UC Davis

Stress hinders wound healing, researchers find

By From page A4 | May 15, 2014

The stress hormone epinephrine — the source of the “fight-or-flight” response — also heightens stresses at the cellular level, inhibiting wound healing, UC Davis researchers have found.

The research has potentially important implications for the development of new treatments for chronic nonhealing wounds, conditions that affect more than 5 million Americans.

“We have discovered that the pathways activated by the ‘fight-or-flight’ hormone epinephrine and those activated by the presence of bacteria in wounds communicate with one another synergistically, greatly promoting inflammation,” said Mohan Dasu, lead author of the study and an associate researcher in the UCD department of dermatology.

“The combination of stress and infection is a recipe for chronic infection.”

Chronic infections are a major global health problem, with annual costs in the United States alone estimated to be more than $23 billion.

Nonhealing wounds are particularly common in patients with diabetes, who often develop sores in the foot or leg that become chronic despite intensive antibiotic treatment and sometimes require amputation.

Chronic wounds are traditionally treated primarily with antibiotics. The findings open the way for enhancing therapy with agents that counteract stress hormones.

Recent case studies have reported that topical treatment with beta blockers — agents that block adrenergic receptors — have improved chronic skin wounds. Until now, these outcomes have not been well explained.

“Everyone knows that stress is harmful to the body,” said Roslyn Isseroff, professor of dermatology and principal investigator of the study. “Our findings provide a framework for systematically developing new therapeutic strategies that could selectively regulate inflammatory responses in nonhealing wounds.”

Bacterial colonization produces in the body an inflammatory response mediated by “Toll-like receptors” on the cell membrane: receptors that when activated, generate interleukin 6, or IL-6: a protein that plays an important role in fighting infection.

At the same time, wounds cause the release of stress hormones such as epinephrine that act on adrenergic receptors to also generate IL-6.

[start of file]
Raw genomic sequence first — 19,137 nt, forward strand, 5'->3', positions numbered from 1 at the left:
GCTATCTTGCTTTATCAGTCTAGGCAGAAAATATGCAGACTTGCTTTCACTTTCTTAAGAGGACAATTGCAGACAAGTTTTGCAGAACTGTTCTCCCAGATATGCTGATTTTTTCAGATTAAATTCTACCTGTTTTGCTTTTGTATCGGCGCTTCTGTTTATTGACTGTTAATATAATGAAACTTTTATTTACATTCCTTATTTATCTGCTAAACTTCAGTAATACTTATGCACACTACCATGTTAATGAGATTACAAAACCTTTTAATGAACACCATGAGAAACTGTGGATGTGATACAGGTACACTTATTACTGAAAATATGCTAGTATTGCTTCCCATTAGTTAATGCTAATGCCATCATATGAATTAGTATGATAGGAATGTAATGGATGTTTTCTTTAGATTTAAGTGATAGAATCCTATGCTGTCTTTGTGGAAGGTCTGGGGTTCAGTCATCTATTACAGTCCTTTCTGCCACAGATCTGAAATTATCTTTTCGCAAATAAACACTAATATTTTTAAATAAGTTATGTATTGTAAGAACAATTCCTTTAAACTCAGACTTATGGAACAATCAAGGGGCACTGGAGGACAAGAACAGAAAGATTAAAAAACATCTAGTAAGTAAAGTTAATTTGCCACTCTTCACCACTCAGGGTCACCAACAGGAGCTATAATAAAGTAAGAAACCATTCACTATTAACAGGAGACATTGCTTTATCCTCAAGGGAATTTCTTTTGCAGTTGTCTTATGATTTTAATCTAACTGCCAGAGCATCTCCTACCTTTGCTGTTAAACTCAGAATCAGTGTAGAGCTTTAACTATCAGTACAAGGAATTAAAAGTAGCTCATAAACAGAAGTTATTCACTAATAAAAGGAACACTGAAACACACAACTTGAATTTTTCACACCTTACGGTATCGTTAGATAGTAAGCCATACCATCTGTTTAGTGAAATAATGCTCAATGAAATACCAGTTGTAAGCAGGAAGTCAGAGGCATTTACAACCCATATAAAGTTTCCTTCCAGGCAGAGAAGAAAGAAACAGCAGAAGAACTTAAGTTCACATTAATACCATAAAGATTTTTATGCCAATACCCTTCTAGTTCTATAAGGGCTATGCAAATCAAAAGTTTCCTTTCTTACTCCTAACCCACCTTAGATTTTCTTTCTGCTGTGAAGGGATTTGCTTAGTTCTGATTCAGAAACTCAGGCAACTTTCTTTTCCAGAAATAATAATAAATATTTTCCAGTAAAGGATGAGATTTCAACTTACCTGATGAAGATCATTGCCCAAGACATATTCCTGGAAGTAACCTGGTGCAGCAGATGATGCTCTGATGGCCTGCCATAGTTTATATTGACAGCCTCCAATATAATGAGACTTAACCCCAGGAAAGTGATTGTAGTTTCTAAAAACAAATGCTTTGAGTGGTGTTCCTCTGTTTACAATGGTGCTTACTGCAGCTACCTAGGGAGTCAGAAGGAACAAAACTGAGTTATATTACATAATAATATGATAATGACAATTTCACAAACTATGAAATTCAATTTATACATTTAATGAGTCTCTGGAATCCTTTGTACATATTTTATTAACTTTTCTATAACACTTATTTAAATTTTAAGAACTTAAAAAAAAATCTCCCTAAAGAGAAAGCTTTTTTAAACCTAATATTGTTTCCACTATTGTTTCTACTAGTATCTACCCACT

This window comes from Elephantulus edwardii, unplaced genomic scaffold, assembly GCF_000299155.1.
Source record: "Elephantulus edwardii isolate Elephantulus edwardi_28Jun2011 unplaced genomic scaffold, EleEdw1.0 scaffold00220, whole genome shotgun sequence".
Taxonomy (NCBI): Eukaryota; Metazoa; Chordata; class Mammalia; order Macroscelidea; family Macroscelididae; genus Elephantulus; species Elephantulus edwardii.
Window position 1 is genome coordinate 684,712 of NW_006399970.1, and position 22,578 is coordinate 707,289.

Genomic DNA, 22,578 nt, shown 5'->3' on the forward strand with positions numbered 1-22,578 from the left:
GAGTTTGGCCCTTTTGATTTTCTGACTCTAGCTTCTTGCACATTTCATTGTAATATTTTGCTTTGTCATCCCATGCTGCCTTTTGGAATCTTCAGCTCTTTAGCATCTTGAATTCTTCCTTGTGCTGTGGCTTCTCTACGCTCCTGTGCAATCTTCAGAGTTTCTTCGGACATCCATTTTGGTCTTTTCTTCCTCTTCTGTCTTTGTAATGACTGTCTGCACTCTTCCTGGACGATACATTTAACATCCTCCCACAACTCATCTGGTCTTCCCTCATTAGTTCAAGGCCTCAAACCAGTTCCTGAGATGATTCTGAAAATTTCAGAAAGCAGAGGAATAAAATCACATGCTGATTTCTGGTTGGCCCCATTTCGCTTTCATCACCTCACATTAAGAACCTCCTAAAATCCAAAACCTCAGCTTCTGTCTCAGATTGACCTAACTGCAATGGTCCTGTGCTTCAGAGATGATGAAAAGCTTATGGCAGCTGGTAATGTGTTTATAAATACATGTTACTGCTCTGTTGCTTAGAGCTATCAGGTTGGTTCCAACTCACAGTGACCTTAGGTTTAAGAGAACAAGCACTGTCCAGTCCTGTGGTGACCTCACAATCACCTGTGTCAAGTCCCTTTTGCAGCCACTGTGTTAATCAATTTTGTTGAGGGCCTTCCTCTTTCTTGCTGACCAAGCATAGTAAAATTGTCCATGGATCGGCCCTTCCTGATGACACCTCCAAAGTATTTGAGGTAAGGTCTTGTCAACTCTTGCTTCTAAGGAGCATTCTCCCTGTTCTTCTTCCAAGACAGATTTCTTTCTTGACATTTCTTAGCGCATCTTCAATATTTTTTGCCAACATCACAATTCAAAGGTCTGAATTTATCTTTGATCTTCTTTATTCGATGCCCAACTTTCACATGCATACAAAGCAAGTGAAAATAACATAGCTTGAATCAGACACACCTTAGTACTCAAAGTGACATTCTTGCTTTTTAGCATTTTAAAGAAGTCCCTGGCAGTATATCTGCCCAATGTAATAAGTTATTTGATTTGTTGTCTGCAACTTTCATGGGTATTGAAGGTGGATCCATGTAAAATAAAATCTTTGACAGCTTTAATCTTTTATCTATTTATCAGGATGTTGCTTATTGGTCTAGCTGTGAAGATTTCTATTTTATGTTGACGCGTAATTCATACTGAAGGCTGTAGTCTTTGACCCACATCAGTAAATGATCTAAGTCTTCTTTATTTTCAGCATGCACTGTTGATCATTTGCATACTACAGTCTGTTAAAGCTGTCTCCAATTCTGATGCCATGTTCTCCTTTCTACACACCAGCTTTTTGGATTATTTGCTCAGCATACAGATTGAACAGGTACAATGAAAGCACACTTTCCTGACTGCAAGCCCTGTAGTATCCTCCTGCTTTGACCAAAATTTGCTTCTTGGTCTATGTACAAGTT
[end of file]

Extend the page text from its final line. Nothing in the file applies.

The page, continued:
Although IL-6 is essential to fighting infection, too much creates a state of chronic inflammation and actually impairs healing.

Activation of adrenergic receptors also slows movement of the body’s stem cells that naturally migrate to a wound and promote healing and skin regeneration.

By conducting a series of experiments on stem cells and skin cells, the investigators found that separate activation of either the adrenergic receptors or the Toll-like receptor pathways generated a moderate amount of IL-6.

When both stress and bacterial colonization occurred at the same time, however, the amount of IL-6 was over 40 times more than one would expect.

Their experiments showed for the first time that these pathways influence one another in a manner known as “cross-talk.” It creates a positive feedback loop, so that signals from each pathway stimulate the other ad result in a heightened effect.

Further investigations being conducted by Isseroff’s group funded by the California Institute for Regenerative Medicine focus on developing a biological device involving stem cells pretreated with a beta blocker that can be used to treat chronic infections.

They also intend to conduct a randomized clinical trial to apply topical beta blockers directly to wounds.

“The effects of stress on tissue is a very novel area that not many people have studied and opens up new avenues of research,” said Jan Nolta, professor and director of the UCD Stem Cell program.

“Just like the body, tissue is harmed by stress, and regulating stress may help stem cells improve tissue healing.”

— UC Davis News

Carole Gan

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